Trolls restrict council candidates

Photo: Getty Images
Photo: Getty Images
The wrath of social media might put off people from standing for council, local government leaders say.

The local body elections will be held on October 12.

Some senior councillors, including a few bowing out this year, said online trolls are making the job tougher.

Local Government New Zealand president and Dunedin Mayor Dave Cull said yesterday dealing with a feisty public forum was one thing, but social media was leading to increasingly personal attacks on elected officials.

"[It's] a bit like getting behind the wheel of a car for some people.

"It just seems to embolden them and to throw off any scruples they might have had about being respectful.''

Dave Cull says criticism is part of public life, but there should be limits. Photo: ODT files
Dave Cull says criticism is part of public life, but there should be limits. Photo: ODT files

Moves are afoot in Britain to crack down on extreme abuse levelled at politicians.

British media reported last year on plans to legislate against threatening or abusive behaviour either in person or online, towards candidates or campaigners working for them.

Tasman Mayor Richard Kempthorne said it was a talking point in New Zealand local government circles, and he suspected it put off some standing for election.

"At election time, certainly very negative social media activities take place and it can be really quite harsh.

"Everybody in local government and particularly at mayoral level is aware that social media has become increasingly unhealthy.''

Mr Kempthorne was standing down this year after 12 years in the job. In that time he had noticed the level of abuse getting worse.

He said Facebook, Instagram, Twitter had given rise to a what he described as "toxic people on social media''.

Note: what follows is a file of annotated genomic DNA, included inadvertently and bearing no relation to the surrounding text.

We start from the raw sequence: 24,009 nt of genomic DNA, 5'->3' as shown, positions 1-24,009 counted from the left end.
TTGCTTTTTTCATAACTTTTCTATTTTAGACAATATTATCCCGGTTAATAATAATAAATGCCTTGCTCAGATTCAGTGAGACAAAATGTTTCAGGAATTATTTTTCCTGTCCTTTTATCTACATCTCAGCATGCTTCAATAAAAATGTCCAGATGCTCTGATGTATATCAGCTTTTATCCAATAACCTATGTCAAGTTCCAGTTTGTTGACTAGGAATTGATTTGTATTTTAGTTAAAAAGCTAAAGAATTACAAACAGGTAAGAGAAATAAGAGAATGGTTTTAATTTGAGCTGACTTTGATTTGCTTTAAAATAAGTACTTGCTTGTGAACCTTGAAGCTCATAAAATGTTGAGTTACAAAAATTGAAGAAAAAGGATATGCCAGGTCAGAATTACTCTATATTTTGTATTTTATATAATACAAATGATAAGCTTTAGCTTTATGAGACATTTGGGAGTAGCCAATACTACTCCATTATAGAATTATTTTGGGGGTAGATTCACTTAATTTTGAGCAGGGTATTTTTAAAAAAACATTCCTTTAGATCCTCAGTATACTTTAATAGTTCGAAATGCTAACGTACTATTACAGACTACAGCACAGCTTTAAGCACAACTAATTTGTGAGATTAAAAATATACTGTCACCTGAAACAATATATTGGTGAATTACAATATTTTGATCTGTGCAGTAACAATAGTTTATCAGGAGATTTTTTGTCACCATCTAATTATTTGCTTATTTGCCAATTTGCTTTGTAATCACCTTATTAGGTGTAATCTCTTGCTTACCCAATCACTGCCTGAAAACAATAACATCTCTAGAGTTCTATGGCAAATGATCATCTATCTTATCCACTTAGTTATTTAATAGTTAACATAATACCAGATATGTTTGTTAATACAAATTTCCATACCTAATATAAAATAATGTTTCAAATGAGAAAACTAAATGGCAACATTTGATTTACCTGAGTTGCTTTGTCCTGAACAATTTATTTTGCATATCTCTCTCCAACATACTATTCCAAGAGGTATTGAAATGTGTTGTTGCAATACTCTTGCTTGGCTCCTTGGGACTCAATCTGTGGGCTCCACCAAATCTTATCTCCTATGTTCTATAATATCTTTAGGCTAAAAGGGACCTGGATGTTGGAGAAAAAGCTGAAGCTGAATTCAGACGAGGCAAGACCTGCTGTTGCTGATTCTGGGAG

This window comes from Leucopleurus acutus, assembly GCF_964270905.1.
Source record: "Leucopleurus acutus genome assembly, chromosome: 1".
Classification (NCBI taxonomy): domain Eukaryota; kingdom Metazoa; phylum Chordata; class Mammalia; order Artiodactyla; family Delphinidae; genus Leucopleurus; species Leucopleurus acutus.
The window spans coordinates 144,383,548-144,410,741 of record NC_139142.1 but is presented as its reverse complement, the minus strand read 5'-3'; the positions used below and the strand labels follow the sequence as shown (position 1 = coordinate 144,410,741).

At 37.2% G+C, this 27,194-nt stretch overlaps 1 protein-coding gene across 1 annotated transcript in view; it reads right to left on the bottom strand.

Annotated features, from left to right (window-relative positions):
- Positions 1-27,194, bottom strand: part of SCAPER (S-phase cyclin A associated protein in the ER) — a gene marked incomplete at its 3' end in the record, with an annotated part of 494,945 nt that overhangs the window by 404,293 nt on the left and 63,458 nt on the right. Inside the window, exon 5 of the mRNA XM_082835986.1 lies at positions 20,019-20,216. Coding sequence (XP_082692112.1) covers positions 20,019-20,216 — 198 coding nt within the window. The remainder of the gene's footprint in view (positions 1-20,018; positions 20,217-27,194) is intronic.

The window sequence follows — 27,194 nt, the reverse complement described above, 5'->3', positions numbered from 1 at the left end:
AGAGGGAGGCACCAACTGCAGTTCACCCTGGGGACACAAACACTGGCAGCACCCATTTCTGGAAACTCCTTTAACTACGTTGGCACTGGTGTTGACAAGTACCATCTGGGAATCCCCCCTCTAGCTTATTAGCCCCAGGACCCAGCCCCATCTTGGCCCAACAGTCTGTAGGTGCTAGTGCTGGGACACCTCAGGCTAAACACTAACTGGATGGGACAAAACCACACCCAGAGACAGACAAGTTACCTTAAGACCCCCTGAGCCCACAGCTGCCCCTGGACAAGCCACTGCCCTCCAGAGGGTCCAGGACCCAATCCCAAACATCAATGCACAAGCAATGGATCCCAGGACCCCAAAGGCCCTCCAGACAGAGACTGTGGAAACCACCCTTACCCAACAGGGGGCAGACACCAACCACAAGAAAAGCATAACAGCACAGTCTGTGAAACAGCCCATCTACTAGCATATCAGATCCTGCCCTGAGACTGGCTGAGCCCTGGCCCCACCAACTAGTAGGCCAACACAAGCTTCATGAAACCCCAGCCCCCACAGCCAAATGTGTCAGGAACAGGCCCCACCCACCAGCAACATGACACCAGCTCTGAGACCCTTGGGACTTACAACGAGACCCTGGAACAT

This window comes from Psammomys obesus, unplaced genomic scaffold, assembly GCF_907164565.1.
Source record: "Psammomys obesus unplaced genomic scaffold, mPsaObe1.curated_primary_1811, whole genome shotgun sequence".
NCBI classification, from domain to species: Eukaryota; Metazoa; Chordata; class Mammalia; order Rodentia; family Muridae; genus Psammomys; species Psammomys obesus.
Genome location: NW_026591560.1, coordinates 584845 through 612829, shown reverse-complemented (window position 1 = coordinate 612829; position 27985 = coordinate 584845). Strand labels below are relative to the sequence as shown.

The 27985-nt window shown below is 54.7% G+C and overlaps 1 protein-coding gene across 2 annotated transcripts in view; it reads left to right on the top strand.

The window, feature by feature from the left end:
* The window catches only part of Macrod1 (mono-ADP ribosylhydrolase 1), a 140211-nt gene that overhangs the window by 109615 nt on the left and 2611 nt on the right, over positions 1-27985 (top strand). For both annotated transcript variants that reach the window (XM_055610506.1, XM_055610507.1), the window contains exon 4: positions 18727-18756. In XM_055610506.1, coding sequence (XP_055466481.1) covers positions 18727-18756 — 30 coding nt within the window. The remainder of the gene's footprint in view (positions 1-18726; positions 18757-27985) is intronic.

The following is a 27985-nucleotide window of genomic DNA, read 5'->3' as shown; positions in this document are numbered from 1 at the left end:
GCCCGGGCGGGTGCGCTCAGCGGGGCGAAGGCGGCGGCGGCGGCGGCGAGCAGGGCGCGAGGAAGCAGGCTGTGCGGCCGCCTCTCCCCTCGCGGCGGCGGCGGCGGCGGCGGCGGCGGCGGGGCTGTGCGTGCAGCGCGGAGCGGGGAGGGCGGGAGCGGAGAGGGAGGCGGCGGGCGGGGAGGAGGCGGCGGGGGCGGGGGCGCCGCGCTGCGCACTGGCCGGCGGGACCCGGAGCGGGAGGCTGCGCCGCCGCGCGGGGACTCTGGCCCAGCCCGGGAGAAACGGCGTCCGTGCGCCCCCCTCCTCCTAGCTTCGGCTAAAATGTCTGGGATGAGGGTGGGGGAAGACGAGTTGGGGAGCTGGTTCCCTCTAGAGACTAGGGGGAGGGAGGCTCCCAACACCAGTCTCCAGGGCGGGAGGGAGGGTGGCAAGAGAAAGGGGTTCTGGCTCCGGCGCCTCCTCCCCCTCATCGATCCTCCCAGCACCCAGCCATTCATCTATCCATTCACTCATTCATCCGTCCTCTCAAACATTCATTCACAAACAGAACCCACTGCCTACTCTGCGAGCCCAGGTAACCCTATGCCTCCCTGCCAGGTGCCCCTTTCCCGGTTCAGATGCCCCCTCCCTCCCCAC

Mr Cull said criticism was part of public life, but there should be limits.

"If you didn't allow it you wouldn't have a functioning democracy, but I think that too often it's playing the man and not the ball.

"We need to stick to issues.''

Marlborough district councillor Cynthia Brooks, who was stepping down this year after two terms, said a lot of criticism stemmed from a lack of awareness.

It was especially noticeable every time there was a story on councillor attendances at meetings.

"I've analysed this because I've been helping a potential candidate understand what it is he might be in for, and I quantified that that part of the work [attending council meetings] was probably about a third of the entire workload, if that,'' Ms Brooks said.

More experienced officials had found their own ways of dealing with the abuse.

Mr Kempthorne said he did not have a Facebook account.

Teenager Rohan O'Neill-Stevens hopes to be elected to the Nelson City Council this year.

"Having grown up in the social media generation means you come to appreciate that people will happily say anything when they can feel divorced from their actions,'' he said.

"Having that understanding makes it easier to cope with online criticism.''

He said blocking was a good but potentially flawed response.

Voting papers for this year's elections will start arriving at households from September 20. 


If trolls attack people in the News, they don't know how to do the trolling. Your authentic Nord engages with others online, nastily. We have an anti Troll movement, to shame them with satire, bathos and litotes. This, they do not understand and go stunned mullet.

On social media in general, commenters are nonentities. Yes, we are.

You're attributing too much influence to non journalists. This only emboldens the dills.

Dealing with a ‘feisty ‘ Public Forum, as Mayor Cull, puts it, is indeed a piece of cake. Because Standing Orders give the Chair at their discretion the power to stop any speaker they consider to be criticising elected reps or staff. Indeed, Mayor Cull has in the past extended this prohibition to criticism of the Council. So much for free speech. I am not talking about rudeness and insults here. There is another provision in Standing Orders to cover that - and so does the Code of Conduct. I am referring to honestly held belief expressed in the public interest and only arbitrarily perceived by the Chair to be critical.

Our journalists are your neighbours

We are the South's eyes and ears in crucial council meetings, at court hearings, on the sidelines of sporting events and on the frontline of breaking news.

As our region faces uncharted waters in the wake of a global pandemic, Otago Daily Times continues to bring you local stories that matter.

We employ local journalists and photographers to tell your stories, as other outlets cut local coverage in favour of stories told out of Auckland, Wellington and Christchurch.

You can help us continue to bring you local news you can trust by becoming a supporter.

Become a Supporter